September 23rd was the first time in two years that the Massif Music Festival in Nelson B.C. Canada opened the Eagles Hall for two nights of enough punk and metal to help everyone scream and sweat out any residual pandemic frustrations. With two flights of stairs to get to the stage, concertgoers had to up their heart rates before they entered the room. We like to call those “pre-pit preparations.” I got to the top and grazed the merch table; catching my breath, I saw a pin that said: “moms to the front.” I respect that.
I realized I had forgotten my earplugs while passing by the Larry David lookalike guarding the door, making sure no one leaves with their very effective six-dollar beer. I listened to the music raw and let the sound make mashed potatoes out of my brain. The psych-rock band Space Queen from Vancouver was taking the stage. With Jenna Earle Riopelle on guitar, Seah Maister on bass, and Karli MacIntosh on drums, it was apparent, even from the bar at the back of the room, that these three came to shine. Even a glance at the merch table, with Space Queen’s handmade tie-dye t-shirts standing out from the all-black rest, tells passers-by that they’re in for a unique performance.
They set up their gear in metallic outfits, creating a visually celestial atmosphere while people started to pepper the edge of the stage. Even the soundcheck was entertaining while the women sang harmonies and cracked jokes. They opened with Demon Queen, stoner-rock heavy notes, not chaotic but thrilling nonetheless. The deep resonating notes demanded introspection as they rippled inward rather than simply bouncing off the audience. The crowd started shuffling up the stairs and from the bar to the stage, bobbing their heads in appreciation. Soon it was jammed with bodies swaying. Next was the song Bang! Karli shouted that it was dedicated to her ex and about shooting misogynists. The crowd lost it with cheers and laughter. It delivered what its title promised. Next on the set, Incantation hypnotized the room with perfect vocal harmonies (the drummer sings, too) before dropping into weighty riffs and intense drumming. People were moving from headbanging to full body thrusts starting from the hips. One guy behind me said, “not too shabby” as if he wasn’t prepared for this. Space Queen closed appropriately with Alien Song to spellbound onlookers cheering long after the last note rang.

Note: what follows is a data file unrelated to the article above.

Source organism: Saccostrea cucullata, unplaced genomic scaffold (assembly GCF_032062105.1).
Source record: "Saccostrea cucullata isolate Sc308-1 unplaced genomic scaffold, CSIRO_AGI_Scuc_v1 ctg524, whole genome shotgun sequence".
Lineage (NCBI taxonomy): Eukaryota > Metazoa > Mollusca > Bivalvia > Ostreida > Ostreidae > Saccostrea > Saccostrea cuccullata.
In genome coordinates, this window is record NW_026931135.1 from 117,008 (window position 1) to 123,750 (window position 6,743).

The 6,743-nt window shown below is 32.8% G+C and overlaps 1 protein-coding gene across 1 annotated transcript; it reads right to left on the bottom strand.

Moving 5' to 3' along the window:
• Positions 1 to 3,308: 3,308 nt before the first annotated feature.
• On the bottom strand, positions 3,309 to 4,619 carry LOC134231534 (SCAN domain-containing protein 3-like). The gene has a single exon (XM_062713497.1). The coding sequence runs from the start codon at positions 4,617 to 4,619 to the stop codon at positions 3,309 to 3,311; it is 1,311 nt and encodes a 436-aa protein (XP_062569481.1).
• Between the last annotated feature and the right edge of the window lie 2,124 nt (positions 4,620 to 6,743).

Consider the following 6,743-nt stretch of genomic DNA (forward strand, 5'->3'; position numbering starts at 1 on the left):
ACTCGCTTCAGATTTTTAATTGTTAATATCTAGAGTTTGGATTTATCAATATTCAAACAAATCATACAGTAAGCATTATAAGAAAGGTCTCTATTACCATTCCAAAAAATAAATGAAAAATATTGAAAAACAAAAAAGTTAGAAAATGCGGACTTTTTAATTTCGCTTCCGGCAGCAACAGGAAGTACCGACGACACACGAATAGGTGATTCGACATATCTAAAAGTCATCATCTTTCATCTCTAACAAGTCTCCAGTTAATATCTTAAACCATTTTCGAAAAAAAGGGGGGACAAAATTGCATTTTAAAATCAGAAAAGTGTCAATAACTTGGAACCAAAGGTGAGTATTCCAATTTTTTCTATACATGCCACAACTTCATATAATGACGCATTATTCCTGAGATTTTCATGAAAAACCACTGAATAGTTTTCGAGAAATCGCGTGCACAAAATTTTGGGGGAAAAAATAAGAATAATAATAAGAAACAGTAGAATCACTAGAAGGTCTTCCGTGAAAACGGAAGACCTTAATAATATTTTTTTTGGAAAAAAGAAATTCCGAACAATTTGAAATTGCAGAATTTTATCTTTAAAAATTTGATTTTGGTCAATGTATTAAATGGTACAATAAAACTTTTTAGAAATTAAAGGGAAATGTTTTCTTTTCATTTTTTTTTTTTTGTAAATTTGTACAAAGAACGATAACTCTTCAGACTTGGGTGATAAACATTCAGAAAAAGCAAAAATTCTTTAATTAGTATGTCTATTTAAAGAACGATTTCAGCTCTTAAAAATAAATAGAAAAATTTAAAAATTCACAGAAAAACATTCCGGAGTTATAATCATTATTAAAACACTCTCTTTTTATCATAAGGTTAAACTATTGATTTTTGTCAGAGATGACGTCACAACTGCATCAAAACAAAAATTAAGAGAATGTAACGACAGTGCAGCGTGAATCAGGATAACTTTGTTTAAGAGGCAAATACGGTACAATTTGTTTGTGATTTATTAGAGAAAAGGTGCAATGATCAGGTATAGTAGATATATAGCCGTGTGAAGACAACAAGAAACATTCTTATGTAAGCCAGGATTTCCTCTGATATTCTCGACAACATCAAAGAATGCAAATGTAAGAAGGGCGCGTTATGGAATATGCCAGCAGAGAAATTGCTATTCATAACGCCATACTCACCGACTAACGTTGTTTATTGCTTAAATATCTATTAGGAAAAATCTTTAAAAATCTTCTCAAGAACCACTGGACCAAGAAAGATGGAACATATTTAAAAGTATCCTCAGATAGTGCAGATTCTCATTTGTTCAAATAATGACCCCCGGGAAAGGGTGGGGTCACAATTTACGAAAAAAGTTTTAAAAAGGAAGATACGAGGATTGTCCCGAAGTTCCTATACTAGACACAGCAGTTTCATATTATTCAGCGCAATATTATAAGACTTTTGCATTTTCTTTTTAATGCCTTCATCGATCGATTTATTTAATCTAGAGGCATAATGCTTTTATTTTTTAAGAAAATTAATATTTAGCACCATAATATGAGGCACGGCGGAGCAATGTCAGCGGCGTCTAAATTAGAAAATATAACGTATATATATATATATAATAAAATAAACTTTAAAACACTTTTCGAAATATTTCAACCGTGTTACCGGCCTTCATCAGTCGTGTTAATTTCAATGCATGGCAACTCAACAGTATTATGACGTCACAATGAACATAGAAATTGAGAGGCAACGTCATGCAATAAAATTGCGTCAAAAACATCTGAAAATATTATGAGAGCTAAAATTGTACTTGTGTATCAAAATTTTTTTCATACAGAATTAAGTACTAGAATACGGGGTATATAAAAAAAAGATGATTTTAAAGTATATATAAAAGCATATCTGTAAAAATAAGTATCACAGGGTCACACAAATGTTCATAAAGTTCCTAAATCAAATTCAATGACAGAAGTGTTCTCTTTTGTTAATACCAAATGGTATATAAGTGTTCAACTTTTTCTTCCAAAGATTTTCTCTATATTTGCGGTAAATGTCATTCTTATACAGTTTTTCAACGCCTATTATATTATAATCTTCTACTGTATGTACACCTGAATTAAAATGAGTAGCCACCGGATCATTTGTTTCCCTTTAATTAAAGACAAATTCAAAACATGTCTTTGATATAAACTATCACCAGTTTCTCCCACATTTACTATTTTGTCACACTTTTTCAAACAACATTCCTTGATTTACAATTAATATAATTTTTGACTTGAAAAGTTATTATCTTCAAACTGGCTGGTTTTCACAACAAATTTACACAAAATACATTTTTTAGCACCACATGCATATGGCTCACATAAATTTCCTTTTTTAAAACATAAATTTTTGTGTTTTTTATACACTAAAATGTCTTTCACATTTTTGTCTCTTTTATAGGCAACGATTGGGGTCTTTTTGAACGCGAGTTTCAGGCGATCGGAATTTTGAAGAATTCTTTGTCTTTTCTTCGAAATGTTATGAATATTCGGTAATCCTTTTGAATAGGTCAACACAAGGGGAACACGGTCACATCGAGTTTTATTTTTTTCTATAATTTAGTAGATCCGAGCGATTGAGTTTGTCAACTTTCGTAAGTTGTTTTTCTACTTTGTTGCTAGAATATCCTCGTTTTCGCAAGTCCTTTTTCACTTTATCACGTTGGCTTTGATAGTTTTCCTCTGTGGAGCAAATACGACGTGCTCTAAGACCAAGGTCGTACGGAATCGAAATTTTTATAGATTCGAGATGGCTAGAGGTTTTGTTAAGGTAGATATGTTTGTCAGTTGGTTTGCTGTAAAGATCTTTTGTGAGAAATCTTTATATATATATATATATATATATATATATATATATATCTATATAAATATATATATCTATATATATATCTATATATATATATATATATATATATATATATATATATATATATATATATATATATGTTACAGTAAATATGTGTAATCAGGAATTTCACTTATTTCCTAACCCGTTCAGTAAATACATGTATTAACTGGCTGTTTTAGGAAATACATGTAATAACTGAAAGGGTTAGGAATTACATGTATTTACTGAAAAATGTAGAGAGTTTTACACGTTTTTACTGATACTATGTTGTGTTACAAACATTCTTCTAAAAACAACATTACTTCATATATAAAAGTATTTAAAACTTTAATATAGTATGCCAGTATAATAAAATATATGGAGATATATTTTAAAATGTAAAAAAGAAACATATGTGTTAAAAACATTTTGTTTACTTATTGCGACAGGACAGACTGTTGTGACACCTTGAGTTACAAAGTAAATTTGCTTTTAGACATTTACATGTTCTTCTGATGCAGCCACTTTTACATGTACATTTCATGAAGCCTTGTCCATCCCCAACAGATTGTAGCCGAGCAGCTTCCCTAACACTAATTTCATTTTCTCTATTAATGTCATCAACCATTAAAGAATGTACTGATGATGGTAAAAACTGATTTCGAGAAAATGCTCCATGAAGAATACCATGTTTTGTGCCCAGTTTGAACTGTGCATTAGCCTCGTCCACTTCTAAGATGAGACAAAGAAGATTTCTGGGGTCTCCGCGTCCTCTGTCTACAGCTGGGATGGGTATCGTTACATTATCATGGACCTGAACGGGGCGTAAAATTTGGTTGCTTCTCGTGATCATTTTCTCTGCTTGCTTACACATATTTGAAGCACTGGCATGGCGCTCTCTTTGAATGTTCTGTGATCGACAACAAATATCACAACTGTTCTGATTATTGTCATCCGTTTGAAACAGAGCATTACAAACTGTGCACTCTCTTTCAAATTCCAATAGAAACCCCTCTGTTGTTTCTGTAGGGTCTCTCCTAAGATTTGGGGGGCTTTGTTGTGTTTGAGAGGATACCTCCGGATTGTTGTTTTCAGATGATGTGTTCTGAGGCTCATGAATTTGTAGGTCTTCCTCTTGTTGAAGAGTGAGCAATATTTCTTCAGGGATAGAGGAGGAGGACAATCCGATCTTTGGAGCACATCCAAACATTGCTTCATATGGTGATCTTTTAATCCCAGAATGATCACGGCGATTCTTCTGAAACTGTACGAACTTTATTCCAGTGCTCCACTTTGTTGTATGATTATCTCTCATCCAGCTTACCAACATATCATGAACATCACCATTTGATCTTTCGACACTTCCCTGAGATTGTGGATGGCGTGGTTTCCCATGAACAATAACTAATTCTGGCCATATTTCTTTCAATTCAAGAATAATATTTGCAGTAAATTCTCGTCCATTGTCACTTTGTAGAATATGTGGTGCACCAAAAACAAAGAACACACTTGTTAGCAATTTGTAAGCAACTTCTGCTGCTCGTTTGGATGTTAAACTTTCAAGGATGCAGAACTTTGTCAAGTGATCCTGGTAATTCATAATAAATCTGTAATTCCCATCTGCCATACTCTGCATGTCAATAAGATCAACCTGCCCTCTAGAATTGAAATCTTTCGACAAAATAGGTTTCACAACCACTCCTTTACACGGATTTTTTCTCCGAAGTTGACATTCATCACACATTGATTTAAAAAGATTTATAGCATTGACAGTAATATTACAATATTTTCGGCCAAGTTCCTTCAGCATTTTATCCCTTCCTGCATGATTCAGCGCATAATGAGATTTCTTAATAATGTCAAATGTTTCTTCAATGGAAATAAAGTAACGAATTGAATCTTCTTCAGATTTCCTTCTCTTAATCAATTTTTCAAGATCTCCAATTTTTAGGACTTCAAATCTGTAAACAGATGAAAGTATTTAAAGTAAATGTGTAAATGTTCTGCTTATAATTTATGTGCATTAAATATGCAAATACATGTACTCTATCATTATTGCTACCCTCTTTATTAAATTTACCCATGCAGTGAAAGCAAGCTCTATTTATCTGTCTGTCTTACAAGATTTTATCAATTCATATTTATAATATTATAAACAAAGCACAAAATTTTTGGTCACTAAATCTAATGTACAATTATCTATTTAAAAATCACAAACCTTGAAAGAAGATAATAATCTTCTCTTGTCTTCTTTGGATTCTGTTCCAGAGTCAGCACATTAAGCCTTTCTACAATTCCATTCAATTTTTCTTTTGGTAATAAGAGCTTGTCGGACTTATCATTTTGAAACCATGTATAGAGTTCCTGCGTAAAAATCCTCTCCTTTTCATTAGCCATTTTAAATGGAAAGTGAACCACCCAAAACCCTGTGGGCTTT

After the set, the crowd funneled down the stairs and into the street to cool down with a smoke and a chat. As I watched the door, I noticed several people leaving with Space Queen merch over the shirts they came in wearing. This Massif set will clearly live on long after the hall doors close.